A hot real estate market and soaring home values have prompted Biddeford to update its property tax assessments, a process that has caused  sharp increases in tax bills in other communities.

But property owners are not likely to see the same sticker shock experienced by residents in Portland and South Portland, where long-delayed full revaluations led to large increases in assessed value and, as a result, taxes. In fact, once the Biddeford’s tax rate is adjusted for the rising valuation, some home owners should see minimal or no changes in their tax bills.

“You may be frightened by what (the city’s tax update) means, as you have probably read about the huge spikes in tax bills in Portland and South Portland,” Mayor Alan Casavant said in a message to residents last week. “We are very, very different.”

A revaluation is a community-wide update of assessed property values that are tied to market values and are the basis for annual tax bills. Generally, property owners whose new assessed values have increased more than the average will see their tax bills go up, while property owners whose values have increased less than the average will see their tax bills drop.

“The goal is to adjust properties to get the assessed values to market as fair as possible so the tax burden is distributed fairly across properties,” said Nicholas Desjardins, the city assessor.

In Portland and South Portland, where revaluations had not been done in 15 years, some property owners were upset when the assessed values of their properties shot up, doubling or tripling in some cases. That has led to huge increases in some residents’ tax bills.

But Biddeford, where demand for housing was already increasing during the city’s downtown revitalization, is avoiding such drastic changes because of the periodic market updates in recent years. Biddeford’s last citywide revaluation was in 2014, but the city did market updates on commercial and residential properties in 2017 and 2018.

Even with those recent efforts to keep assessed values in line with sales prices, the current pandemic-fueled demand for homes is pushing up real estate prices fast enough that values once again need to be adjusted. Overall assessed values that were reported at 98 percent of market value in 2019 have fallen into the 70s and by next year could be below 70 percent of market value, the major legal trigger for revaluations.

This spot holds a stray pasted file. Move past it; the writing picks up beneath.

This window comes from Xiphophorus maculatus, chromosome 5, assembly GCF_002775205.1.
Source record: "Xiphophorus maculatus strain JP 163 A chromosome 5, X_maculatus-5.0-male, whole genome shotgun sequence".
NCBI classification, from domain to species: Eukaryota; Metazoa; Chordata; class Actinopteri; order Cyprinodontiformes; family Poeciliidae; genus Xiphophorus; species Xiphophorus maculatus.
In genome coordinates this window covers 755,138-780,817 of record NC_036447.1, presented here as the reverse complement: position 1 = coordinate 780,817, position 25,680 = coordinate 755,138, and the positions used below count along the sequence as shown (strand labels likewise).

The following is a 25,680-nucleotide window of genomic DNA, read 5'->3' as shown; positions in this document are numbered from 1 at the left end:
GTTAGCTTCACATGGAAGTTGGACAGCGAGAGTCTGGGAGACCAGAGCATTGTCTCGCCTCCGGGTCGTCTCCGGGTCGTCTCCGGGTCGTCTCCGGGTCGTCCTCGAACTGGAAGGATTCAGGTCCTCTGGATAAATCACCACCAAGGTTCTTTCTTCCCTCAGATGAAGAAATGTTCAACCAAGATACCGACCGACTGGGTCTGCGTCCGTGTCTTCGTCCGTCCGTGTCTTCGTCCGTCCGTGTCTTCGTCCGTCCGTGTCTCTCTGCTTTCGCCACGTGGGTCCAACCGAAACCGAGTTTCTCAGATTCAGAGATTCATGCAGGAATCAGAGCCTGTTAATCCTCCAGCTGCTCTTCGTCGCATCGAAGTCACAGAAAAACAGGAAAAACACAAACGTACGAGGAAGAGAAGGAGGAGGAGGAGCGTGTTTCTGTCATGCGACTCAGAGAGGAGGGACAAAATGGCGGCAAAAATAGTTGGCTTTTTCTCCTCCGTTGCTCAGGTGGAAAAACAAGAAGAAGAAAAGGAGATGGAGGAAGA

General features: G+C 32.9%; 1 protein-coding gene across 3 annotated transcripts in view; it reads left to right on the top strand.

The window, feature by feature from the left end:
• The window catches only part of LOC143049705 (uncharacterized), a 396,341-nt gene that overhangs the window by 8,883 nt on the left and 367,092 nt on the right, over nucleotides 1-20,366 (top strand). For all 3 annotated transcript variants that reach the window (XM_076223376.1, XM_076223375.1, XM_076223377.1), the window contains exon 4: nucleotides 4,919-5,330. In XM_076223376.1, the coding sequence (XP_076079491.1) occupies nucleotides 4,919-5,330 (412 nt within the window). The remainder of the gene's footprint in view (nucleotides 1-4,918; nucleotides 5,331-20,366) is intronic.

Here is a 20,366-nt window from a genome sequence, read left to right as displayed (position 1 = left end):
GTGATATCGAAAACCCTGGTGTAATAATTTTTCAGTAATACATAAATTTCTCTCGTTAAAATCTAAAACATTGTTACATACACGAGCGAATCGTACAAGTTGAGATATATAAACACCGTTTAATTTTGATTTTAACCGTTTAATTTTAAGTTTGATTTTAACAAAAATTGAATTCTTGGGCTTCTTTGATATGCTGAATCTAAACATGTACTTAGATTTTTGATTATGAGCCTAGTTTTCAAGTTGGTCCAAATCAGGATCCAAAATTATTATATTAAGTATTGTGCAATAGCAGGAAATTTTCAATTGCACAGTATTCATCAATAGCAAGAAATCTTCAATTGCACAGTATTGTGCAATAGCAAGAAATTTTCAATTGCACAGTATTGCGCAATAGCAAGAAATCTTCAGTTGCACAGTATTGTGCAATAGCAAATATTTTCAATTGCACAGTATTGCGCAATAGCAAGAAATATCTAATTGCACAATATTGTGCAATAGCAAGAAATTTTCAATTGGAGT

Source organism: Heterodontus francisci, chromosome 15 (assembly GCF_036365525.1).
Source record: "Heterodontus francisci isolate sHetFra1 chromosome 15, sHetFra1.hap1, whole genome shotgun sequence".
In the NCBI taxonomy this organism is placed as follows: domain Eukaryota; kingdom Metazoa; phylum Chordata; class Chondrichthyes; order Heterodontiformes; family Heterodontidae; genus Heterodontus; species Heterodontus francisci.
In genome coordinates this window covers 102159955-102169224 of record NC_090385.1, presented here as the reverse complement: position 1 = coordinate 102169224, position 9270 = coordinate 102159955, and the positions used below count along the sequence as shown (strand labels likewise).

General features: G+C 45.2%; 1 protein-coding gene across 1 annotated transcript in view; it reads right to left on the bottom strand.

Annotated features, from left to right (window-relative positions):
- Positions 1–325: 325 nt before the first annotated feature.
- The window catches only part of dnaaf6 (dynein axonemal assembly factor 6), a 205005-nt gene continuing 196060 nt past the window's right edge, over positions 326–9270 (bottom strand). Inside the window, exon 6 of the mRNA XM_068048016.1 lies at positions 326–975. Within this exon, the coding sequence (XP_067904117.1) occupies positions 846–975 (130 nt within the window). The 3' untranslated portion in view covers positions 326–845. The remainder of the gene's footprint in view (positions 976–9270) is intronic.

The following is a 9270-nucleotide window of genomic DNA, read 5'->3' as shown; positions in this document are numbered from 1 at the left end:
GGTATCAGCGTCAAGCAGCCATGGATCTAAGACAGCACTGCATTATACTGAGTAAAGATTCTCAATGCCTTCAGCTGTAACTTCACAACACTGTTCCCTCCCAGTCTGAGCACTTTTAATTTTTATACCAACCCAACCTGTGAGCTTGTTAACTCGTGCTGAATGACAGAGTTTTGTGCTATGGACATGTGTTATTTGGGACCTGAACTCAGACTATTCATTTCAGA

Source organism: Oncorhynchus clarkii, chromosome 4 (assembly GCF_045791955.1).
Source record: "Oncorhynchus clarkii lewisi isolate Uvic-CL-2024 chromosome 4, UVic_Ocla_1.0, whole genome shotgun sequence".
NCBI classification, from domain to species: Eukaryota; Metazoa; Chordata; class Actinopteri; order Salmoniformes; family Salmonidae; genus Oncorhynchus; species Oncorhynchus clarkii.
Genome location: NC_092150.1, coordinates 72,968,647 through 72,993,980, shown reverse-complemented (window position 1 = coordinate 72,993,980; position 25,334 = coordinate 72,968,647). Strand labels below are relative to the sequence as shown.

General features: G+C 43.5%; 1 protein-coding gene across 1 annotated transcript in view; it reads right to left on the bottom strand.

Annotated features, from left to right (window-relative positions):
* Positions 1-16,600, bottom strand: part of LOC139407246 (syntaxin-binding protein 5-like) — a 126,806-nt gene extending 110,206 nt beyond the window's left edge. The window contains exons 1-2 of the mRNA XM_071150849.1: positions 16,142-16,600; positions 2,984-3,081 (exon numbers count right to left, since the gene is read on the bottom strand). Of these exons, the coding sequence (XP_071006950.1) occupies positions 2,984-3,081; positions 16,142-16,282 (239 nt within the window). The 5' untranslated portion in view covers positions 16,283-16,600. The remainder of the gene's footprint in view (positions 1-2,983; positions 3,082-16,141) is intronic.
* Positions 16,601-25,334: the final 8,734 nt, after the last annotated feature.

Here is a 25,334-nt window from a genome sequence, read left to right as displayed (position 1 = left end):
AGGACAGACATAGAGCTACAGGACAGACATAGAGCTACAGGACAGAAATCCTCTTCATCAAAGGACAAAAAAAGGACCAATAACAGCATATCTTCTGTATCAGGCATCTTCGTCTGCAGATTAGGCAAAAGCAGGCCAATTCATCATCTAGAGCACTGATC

“We’re in a very, very unique market now. The whole region of southern Maine is experiencing unique market conditions,” Desjardins said.

The city recently began sending out letters to the owners of multi-unit buildings to notify them that their property values would be going up an average of 20 percent, the greatest increases seen as part of the market update. The citywide average for other buildings is a 10 percent increase.

Casavant’s update to residents last week cautioned them against assuming they’d see their taxes go up by 20 percent. That’s because the mil rate – the amount of taxes owed per $1,000 of assessed property value – will be reduced from the current level of $18.40. The new rate, which the council is expected to set in the next couple weeks, must be lower so that the overall amount of tax revenue collected by the city is the same before and after the property assessments are updated.

“Some of you, this year, will see no change in your tax bill. Some may see a decline, while others might see an increase. That increase is dependent on how great your property value increase happens to be,” Casavant wrote.

During the market update, Desjardins looked at recent sales in the city and analyzed market activity to develop formulas to predict what each property is worth, or its “just value.”

Desjardins said the market update ensures that all residents who receive statewide property tax exemptions, including the homestead exemption, will receive the full amount. The state reimburses municipalities for revenue lost due to those exemptions, but has set standards for exemption amounts to ensure they are being fairly applied.

In order for Biddeford residents to get exemptions applied in full, the city needed to increase property values a minimum of 10 percent on average across the city, Desjardins said. Without this adjustment, Biddeford residents would qualify for only 90 percent of full state reimbursement.


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